2
$\begingroup$

The problem of factoring large numbers may be in the so-called "intermediate" regime. These are problems that are in $\mathrm{NP}$, but are neither likely to be easy enough to be in $\mathrm{P}$ nor hard enough to be complete. Following Shor's algorithm and a general consensus that $\mathrm{NP}\not\subseteq\mathrm{BQP}$, focus quickly turned to such difficult intermediate problems, with modest success. Now, a general consensus is that $\mathrm{BQP}$ and $\mathrm{NP}$ are likely incomparable, and research focus has moved a bit to problems, such as forrelation, that are in $\mathrm{BQP}$ but are not likely even in $\mathrm{NP}$ or even in any point of the polynomial hierarchy.

Nevertheless, one problem that appears to me to be in this "intermediate" area is that of finding small Golomb rulers.

Imagine marking a 6" ruler only at the 1" position and the 4". To measure something one-inch in size, measure between the left edge and the 1" mark; to measure something two-inches in size, measure between the 4" mark and the right edge; to measure something three-inches in size, measure between the 3" mark and the 4" mark; etc. We can measure anything between one inches and six inches, with only two marks on the ruler.

Is there any hope of a quantum computer finding a large Golomb ruler? That is, of finding a string of $0$'s and $1$'s that possess the Golomb property of not having distances measurable more than once?

Here I think of having $n=O(m^2)$ qubits, and preparing them in a uniform superposition having a fixed Hamming weight of $O(m)$ ; using the $i$'th index ($i$'th qubit) of the ruler as a way to perform a controlled rotation by $e^{i/n}$ I think would assign a random phase to all vectors but those corresponding to Golomb rulers... or something


EDIT

Upon consideration, perhaps it's best to ask for a quantum algorithm for the dual problem of generating a string on $n=O(m^2)$ qubits that has the Golomb ruler property, with a Hamming weight of $n$.

For example, a solution with $m=4$ and $n=6$ is the already-described string

$$\vert 1010011\rangle;$$

or equivalently

$$\vert 1100101\rangle;$$

a solution with $m=5$ and $n=11$ is

$$\vert 110010000101\rangle;$$

etc.

For a given length (given number of qubits $n$), what's the largest Hamming weight (largest $m$) that can be created for having the Golomb property?

$\endgroup$
  • $\begingroup$ The example you have provided is a perfect Golomb ruler (can measure $n(n-1)$ lengths where $n$ is the number of marks, and in your case is $2\cdot 3=6$). Do you want an algorithm for perfect rulers or for general rulers? Because, if you want the former, then there exist no such rulers with more than 4 marks. $\endgroup$ – Yuzuriha Inori May 25 at 18:57
  • $\begingroup$ General rulers! Thanks! $\endgroup$ – Mark S May 25 at 19:40
2
$\begingroup$

Here's a theorem that gives a nice, elegant (yet not optimal in the ruler sense) algorithm that can run on any computer (classical, quantum, basically any turing complete system):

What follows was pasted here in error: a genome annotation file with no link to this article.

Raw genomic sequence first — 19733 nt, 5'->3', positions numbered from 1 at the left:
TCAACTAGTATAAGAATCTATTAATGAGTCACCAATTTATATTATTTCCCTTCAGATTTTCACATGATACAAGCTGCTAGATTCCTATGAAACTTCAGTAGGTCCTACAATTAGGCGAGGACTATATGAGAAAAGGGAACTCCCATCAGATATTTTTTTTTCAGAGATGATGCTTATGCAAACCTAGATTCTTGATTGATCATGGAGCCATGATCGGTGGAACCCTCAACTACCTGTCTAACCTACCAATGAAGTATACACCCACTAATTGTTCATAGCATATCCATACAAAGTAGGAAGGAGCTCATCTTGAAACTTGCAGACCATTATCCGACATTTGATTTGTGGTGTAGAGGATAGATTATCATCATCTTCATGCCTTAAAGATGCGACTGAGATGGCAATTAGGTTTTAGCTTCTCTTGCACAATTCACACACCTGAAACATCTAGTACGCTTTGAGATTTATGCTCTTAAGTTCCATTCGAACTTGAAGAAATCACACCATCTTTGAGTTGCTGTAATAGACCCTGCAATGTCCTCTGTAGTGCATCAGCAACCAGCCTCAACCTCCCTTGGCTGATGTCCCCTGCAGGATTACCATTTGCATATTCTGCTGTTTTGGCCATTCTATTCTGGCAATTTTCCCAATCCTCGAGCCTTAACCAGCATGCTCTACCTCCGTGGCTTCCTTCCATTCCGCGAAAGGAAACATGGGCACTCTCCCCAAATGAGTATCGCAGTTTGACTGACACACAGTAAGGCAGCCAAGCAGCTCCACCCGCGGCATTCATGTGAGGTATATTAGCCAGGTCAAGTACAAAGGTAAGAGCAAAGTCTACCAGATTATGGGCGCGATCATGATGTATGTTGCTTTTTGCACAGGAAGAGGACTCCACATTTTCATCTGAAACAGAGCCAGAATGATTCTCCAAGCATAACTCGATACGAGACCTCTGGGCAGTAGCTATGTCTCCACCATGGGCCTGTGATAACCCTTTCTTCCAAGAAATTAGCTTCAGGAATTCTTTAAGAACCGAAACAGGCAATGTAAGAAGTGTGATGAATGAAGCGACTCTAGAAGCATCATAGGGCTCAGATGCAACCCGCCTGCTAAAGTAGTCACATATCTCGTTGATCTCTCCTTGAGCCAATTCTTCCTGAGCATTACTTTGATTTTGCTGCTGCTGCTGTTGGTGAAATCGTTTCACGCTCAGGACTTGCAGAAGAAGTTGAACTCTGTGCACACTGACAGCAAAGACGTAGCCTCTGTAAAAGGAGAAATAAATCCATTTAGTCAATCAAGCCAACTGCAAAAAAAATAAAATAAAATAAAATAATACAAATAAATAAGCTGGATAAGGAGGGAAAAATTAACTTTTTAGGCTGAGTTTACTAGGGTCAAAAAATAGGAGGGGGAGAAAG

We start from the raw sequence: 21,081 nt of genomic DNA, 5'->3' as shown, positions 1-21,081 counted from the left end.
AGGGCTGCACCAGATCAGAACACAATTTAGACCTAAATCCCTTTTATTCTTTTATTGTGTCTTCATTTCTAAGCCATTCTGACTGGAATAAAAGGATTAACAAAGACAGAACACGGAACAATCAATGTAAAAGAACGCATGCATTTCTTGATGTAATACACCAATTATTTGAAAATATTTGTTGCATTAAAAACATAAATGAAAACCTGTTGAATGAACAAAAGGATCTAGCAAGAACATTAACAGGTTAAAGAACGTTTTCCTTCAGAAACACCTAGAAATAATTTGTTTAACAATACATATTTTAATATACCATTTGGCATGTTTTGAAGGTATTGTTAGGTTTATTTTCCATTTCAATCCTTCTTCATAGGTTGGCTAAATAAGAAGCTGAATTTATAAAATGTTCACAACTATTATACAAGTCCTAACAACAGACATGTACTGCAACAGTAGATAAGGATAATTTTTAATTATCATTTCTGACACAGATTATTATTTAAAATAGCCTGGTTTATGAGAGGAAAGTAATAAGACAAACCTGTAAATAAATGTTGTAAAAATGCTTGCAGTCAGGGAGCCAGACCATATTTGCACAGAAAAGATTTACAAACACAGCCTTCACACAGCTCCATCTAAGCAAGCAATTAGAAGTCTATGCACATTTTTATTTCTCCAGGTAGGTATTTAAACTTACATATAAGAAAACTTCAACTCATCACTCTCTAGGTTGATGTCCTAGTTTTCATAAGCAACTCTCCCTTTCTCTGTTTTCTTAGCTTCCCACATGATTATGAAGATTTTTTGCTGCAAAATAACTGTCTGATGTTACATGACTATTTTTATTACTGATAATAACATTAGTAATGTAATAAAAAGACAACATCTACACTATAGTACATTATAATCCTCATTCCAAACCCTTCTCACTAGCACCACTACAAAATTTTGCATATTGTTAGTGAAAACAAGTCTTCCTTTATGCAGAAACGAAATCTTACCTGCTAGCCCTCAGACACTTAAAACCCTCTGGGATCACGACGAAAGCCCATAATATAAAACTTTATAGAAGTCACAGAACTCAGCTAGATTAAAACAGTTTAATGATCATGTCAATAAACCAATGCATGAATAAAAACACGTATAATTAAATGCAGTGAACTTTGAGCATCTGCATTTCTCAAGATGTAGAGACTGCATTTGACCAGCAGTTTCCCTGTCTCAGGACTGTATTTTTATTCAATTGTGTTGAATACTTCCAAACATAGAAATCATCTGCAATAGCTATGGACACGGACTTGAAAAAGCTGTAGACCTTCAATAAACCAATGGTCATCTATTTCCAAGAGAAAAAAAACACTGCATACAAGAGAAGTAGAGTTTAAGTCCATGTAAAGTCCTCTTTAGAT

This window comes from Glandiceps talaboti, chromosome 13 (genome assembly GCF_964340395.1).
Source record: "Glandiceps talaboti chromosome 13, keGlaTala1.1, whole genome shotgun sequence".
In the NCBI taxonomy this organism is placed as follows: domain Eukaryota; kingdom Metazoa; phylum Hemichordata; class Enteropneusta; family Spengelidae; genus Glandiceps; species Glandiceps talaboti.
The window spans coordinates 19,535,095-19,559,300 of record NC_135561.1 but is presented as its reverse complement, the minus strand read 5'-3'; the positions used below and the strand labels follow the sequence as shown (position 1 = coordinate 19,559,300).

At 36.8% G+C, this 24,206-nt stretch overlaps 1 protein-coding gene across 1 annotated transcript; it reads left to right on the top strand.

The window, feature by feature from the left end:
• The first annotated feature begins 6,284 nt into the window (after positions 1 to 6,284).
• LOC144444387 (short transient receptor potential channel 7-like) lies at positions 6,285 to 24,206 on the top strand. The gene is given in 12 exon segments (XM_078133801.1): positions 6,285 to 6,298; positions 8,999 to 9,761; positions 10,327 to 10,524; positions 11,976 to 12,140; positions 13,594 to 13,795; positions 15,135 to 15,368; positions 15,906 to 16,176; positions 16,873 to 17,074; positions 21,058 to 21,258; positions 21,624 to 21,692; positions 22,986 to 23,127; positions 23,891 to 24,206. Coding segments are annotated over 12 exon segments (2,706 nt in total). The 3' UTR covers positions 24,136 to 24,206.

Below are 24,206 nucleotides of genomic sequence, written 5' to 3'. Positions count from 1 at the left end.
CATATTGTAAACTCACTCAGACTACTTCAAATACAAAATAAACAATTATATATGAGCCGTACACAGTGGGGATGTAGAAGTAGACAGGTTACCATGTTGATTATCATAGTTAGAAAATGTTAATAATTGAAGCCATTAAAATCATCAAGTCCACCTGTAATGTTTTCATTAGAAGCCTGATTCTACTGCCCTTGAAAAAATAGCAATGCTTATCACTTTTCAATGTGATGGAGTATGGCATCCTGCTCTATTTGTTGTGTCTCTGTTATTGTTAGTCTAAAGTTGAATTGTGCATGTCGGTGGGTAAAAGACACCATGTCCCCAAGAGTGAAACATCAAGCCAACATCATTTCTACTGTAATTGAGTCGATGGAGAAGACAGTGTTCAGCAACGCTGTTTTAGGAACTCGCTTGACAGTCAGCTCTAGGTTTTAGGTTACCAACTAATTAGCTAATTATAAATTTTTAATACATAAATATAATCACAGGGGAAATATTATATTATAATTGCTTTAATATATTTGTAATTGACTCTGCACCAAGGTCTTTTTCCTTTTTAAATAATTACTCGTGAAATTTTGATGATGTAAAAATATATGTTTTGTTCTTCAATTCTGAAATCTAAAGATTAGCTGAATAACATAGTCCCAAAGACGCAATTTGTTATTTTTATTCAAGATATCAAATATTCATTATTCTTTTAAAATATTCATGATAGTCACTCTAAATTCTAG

Theorem : For any $n\in \mathbb N^*$, and for a fixed $c\in\{1,2\}$, the sequence $cnk^2+k,\ k\in[n-1]$ forms a Golomb ruler.

Proof : For $c=2$, we start with $$2n(x^2+y^2)+(x+y)=a.$$ Given that $0\le\frac{x+y}{2n}<1$, we get $$x^2+y^2=\lfloor a/2n\rfloor.$$ Thus $$x+y=a-2n\lfloor a/2n\rfloor=a\ \mathrm{mod}\ 2n$$ and $$xy=\frac12\{(x+y)^2-(x^2+y^2)\}=\frac12\{(a\ \mathrm{mod} \ 2n)^2-\lfloor a/2n\rfloor\}.$$

The last 2 equations show that ${x,y}$ are the two roots of a polynomial of degree 2, hence determined in at most one way.

For $c=1$, we start with $$n(x^2-y^2)+(x-y)=a,\ x<y$$ and since $0\le x-y<n$, it follows that $$x^2-y^2=\lfloor a/n\rfloor.$$ Then $$x-y=a-n\lfloor a/n\rfloor=a\ \mathrm{mod}\ n.$$ Dividing the above two equations, we get $$x+y=\frac{\lfloor a/n\rfloor}{a\ \mathrm{mod}\ n}.$$

The last 2 equations form a system of 2 equations with 2 unknowns and hence uniquely define $\{x,y\}$. This completes the proof.

This algorithm can generate the sequence in $\mathcal O(n)$ time. I believe that a quantum algorithm using this will run on the same time since this is a deterministic algorithm.

| improve this answer | |
$\endgroup$
  • $\begingroup$ Thanks! I guess I’m looking for the dual problem- given about $n^2$ qubits try to make about $n$ of them $1$, so as to satisfy the Golomb property. $\endgroup$ – Mark S May 25 at 21:19
  • $\begingroup$ I am not sure I get you, although I have a vague idea what you mean. Can you provide a couple of examples to demonstrate your idea? Say with 4 and 9 qubits? $\endgroup$ – Yuzuriha Inori May 25 at 23:08

Your Answer

By clicking “Post Your Answer”, you agree to our terms of service, privacy policy and cookie policy

Not the answer you're looking for? Browse other questions tagged or ask your own question.